Wednesday, October 16, 2019

Send in the Drones Essay Example | Topics and Well Written Essays - 1250 words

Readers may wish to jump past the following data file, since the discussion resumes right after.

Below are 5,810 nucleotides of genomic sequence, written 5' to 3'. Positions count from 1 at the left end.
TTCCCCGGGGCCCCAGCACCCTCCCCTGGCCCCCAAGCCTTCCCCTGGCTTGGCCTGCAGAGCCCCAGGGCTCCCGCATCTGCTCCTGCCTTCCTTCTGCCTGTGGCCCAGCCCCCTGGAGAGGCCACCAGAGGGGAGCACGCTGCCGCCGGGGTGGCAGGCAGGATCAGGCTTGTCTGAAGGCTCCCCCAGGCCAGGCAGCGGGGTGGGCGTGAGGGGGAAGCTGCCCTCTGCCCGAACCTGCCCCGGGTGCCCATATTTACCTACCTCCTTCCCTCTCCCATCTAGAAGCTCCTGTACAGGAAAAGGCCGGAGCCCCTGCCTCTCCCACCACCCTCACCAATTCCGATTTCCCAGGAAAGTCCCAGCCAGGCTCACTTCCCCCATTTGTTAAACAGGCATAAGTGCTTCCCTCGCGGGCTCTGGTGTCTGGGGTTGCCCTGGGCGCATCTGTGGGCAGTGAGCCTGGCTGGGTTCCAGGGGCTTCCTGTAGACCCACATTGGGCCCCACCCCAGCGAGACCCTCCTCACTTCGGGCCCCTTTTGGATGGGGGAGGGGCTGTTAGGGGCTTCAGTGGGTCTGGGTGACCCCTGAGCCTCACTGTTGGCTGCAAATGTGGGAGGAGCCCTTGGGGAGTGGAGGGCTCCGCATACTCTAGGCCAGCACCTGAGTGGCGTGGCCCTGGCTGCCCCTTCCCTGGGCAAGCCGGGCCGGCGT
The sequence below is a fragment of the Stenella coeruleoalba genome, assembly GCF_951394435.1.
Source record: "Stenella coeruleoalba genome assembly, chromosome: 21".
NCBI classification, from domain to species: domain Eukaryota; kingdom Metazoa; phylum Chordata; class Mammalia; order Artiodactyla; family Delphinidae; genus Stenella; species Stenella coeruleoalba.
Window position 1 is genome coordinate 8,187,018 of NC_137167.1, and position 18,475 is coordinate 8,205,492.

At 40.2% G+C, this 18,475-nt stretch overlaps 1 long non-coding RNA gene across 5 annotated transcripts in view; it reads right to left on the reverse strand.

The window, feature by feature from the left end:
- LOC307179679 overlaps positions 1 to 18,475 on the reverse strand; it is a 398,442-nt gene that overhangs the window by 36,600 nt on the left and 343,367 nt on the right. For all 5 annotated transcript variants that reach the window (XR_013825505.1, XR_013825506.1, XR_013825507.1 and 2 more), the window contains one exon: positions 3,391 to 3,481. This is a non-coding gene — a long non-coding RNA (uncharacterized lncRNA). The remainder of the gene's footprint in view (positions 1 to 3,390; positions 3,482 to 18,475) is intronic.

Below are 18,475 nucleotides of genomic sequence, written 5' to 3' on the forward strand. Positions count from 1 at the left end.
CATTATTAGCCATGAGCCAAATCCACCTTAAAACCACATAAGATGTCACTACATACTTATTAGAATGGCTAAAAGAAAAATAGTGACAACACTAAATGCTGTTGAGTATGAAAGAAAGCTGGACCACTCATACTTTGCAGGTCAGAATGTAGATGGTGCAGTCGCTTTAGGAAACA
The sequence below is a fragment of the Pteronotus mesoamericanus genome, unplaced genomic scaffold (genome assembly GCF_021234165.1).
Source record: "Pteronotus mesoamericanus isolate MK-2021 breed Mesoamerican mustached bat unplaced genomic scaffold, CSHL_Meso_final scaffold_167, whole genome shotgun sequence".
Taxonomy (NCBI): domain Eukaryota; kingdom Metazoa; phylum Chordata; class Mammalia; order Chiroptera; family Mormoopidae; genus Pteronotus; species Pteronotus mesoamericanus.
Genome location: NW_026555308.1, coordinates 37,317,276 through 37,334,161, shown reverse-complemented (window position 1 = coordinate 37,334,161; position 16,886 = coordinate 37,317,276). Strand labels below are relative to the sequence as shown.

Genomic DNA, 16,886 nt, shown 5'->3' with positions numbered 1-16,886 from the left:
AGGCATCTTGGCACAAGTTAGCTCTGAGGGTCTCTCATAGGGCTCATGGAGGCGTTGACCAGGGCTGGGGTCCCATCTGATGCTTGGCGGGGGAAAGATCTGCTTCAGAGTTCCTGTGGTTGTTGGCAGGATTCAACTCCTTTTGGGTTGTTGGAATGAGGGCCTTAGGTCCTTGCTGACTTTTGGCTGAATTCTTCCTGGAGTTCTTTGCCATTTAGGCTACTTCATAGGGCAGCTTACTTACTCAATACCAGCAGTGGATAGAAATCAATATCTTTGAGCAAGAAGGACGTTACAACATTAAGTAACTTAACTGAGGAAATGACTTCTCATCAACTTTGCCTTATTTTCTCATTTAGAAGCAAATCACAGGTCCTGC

Send in the Drones - Essay Example A look at the coverage of the Lamont Lieberman senate race in Connecticut will confirm that pack journalism is alive and well and even more void of any creativity, insight, adjectives, or shame. Both Reuters and The Associated Press ran several stories in the hours after the election. The stories echoed the same adjectives and scenarios as they spoke of the anger, anti-war sentiment, and Lieberman's closeness with Bush. The wire services had indeed taken the stand that the vote in the Democratic primary in the land of steady habits was a referendum on the President. The major papers in New York, Los Angeles, and Chicago echoed this story. Yet, as reported by Murray on August 9, 2006 in The Washington Post there were other issues on the minds of Connecticut voters such as labor unions, free trade, and women's rights. The mob mentality had left these issues behind because the story that had the legs was the story on the war. Sometimes you can see the mob move by just looking at the sheer volume of coverage on an event. By the first week of August 2006 the major news outlets had the nation riveted on the Democratic primary and focused on the race between Lieberman and Lamont. The Associated Press was pumping out 10 stories a day covering the race and the major dailies were following suit. The NY Times was contributing about 4 a day and the Washington Post was adding another 2 (LexisNexis). By the first week of October 2006 the AP had dropped to less than 10 stories for the entire week. That week, the Washington Post did not even cover the non-event. The last week of October 2006, with the election drawing near, had again seen a modest increase in coverage by both the AP and the New York Times (LexisNexis). By the beginning of September the news of Lieberman and Lamont was already getting scarce. It was often hard to locate the source of the story, but it was certainly getting incestual. Similar stories from Chicago and New York indicate that the news was being drawn from a common pool. The New York Times led a story on September 2, 2006 with, "An independent group, Vets for Freedom, will begin sponsoring television commercials [...] thanking him (Lieberman) for his support of the war in Iraq" (Medina, 5). On September 6, 2006 the Chicago Sun Times relayed the same story that led off with, "Vets for Freedom, an independent group [...] will air an ad in Connecticut [...] thank the incumbent for backing the conflict" (Miga). It's obvious that both papers were drinking from the same well. A September 9, 2006 AP story begins, "[...] Ned Lamont, who recently denounced Sen. Joe Lieberman for his public scolding of President Clinton over the Monica Lewinsky affair, lauded the senator at the time for his eloquence and moral authority" (Reitz). The New York Times of the same date worded it this way, "Ned Lamont, who this week chastised Senator Joseph I. Lieberman for his public rebuke of President Clinton during the Monica Lewinsky scandal, wrote to Mr. Lieberman at the time praising the eloquence of his speech on the Senate floor" (Medina, 4). The NY Times took full credit for the story with no acknowledgment for the AP material. The majors had run out of wire stories and the Times was lost for words, but they hadn't lost their thesaurus. Unfortunately, the chain of evidence is not well

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